Bay of Biscay waters - another casualty as teenagers lose mast

Chopin under sail - now lost a mast
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Tony Bullimore
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Waters around the Bay of Biscay are getting pretty busy with disabled boats and their rescuers at the moment.

Not only is there Tony Bullimore's catamaran The Spirit of Antigua capsized and being guarded by the Dutch Navy until a salvage team arrives, but there's also a tall ship with a bunch of Polish teens on board which has lost one of its masts.


The young sailors on the Frederyk Chopin left Plymouth earlier in the week but gale force winds and heavy seas have caused the ship to lose one of its masts about 100 miles south west of the Isles of Scilly.

The vessel has lost its foremast, according to reports, and there have been concerns the second mast is in danger of being lost on the 180ft long ship.

The Coastguard said no injuries had been reported among the 47 teenagers and crew. Commercial and merchant vessels were reported to be ‘on their way’ at lunchtime.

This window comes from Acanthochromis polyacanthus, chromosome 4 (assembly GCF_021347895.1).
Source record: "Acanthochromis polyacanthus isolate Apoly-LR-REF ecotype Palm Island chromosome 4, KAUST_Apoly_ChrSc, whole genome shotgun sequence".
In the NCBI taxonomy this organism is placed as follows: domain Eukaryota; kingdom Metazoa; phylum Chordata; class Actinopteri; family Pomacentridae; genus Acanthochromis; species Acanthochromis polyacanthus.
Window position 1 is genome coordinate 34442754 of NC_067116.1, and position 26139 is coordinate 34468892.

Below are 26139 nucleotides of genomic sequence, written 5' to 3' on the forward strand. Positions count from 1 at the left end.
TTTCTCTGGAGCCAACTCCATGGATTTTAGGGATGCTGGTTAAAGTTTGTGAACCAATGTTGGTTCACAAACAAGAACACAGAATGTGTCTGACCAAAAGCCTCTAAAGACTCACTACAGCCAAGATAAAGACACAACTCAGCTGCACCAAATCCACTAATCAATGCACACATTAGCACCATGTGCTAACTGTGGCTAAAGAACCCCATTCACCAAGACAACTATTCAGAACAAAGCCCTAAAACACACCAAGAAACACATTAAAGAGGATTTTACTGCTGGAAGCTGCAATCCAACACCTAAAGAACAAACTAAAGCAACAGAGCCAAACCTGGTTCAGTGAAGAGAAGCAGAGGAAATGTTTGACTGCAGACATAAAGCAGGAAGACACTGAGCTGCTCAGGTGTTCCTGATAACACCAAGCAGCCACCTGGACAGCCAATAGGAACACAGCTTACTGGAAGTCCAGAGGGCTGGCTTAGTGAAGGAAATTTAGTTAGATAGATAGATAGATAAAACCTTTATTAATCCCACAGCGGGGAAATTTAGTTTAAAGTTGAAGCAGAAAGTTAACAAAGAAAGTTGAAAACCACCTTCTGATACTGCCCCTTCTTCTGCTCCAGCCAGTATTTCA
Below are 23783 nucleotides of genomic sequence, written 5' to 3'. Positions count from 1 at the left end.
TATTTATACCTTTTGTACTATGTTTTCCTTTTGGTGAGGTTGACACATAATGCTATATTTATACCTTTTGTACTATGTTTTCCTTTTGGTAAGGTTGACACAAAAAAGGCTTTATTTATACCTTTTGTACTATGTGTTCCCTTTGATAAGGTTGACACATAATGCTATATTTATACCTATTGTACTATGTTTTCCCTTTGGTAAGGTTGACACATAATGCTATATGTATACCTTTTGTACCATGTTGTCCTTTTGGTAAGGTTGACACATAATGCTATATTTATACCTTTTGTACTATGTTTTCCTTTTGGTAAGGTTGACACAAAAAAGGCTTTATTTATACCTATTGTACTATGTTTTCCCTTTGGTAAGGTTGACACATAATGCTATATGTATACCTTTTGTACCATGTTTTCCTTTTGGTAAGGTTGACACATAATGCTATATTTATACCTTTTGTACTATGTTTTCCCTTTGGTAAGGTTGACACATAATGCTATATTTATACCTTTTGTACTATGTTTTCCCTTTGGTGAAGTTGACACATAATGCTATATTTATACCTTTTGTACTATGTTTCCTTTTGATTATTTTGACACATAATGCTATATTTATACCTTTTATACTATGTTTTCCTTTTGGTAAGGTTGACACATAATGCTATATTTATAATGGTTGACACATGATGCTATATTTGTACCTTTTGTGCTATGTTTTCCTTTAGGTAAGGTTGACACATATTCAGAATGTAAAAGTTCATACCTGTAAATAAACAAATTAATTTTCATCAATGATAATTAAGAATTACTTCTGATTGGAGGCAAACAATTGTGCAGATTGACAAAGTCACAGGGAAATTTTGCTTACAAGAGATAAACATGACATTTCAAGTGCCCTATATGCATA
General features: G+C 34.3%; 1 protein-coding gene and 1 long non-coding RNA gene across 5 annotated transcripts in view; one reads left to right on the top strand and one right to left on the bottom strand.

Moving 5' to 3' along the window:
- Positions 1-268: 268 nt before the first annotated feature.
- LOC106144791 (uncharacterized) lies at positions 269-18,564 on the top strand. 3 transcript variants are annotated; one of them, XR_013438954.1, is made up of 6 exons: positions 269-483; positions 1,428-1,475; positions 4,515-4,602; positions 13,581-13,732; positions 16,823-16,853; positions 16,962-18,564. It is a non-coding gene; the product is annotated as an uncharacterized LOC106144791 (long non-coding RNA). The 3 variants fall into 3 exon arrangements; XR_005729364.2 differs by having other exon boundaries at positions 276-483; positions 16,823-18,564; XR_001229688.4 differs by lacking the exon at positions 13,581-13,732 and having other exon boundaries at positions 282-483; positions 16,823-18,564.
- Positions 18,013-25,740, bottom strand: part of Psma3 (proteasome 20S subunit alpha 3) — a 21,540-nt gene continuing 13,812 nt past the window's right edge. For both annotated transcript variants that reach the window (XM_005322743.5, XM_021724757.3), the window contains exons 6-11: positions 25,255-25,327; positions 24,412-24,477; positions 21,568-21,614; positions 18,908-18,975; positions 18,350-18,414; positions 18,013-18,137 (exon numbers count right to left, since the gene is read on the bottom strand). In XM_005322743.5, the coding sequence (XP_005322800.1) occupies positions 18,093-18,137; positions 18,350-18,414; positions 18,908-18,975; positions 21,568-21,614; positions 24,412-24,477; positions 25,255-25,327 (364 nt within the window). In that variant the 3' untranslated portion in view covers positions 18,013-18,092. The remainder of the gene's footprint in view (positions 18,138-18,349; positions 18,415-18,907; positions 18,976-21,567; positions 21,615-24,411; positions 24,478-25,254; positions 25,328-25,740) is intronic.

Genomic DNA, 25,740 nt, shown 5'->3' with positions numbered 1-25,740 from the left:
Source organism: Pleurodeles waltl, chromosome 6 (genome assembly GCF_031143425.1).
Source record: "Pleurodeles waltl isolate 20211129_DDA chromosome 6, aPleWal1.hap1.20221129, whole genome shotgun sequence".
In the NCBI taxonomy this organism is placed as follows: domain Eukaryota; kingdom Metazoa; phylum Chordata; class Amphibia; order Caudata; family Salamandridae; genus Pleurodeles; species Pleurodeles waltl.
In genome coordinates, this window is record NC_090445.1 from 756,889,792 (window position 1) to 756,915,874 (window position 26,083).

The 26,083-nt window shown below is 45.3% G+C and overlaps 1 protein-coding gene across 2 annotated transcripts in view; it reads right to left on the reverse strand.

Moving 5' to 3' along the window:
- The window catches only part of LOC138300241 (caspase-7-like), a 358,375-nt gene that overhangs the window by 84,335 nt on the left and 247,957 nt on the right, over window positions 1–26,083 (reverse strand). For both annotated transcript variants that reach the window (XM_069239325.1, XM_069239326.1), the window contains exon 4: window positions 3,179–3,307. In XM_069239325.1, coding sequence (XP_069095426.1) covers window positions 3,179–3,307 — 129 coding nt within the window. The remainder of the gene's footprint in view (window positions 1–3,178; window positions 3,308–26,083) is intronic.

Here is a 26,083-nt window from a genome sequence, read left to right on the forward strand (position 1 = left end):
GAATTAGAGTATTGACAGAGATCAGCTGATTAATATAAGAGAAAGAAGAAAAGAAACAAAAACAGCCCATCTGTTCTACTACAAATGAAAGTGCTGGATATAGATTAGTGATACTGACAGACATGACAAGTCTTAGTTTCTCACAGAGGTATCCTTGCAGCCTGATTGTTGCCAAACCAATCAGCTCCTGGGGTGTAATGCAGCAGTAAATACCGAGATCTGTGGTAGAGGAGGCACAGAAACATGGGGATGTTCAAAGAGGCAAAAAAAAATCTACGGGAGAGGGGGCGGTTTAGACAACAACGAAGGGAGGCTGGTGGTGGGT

An aircraft is also assisting – but they are not being evacuated, said Falmouth Coastguard.

The Coastguard also said the ship’s captain has reported that ‘everyone is safe’ and that they are requesting a tow.

Royal Navy search and rescue helicopters from Cornwall have also been sent today to help.

Arrangements are being put in place to attempt to tow the vessel to safety and Culdrose’s helicopter Rescue 193 is enroute with a back-up helicopter standing-by at Culdrose.

The tall ship is a ‘school afloat’. During their four-month voyage the 30 Polish teenagers – all about 14-years-old – have regular lessons in an onboard classroom.

They also carry out all the duties needed to look after the vessel, including scaling the huge masts to unfurl the sails.

They arrived in Plymouth from Stavanger in Norway and their next port was due to be Vigo in Spain.

From there they have planned to head further south before crossing the Atlantic to reach the Caribbean at the start of next year.

Below is an amateur video taken of the ship three years ago:

http://www.sail-world.com/76339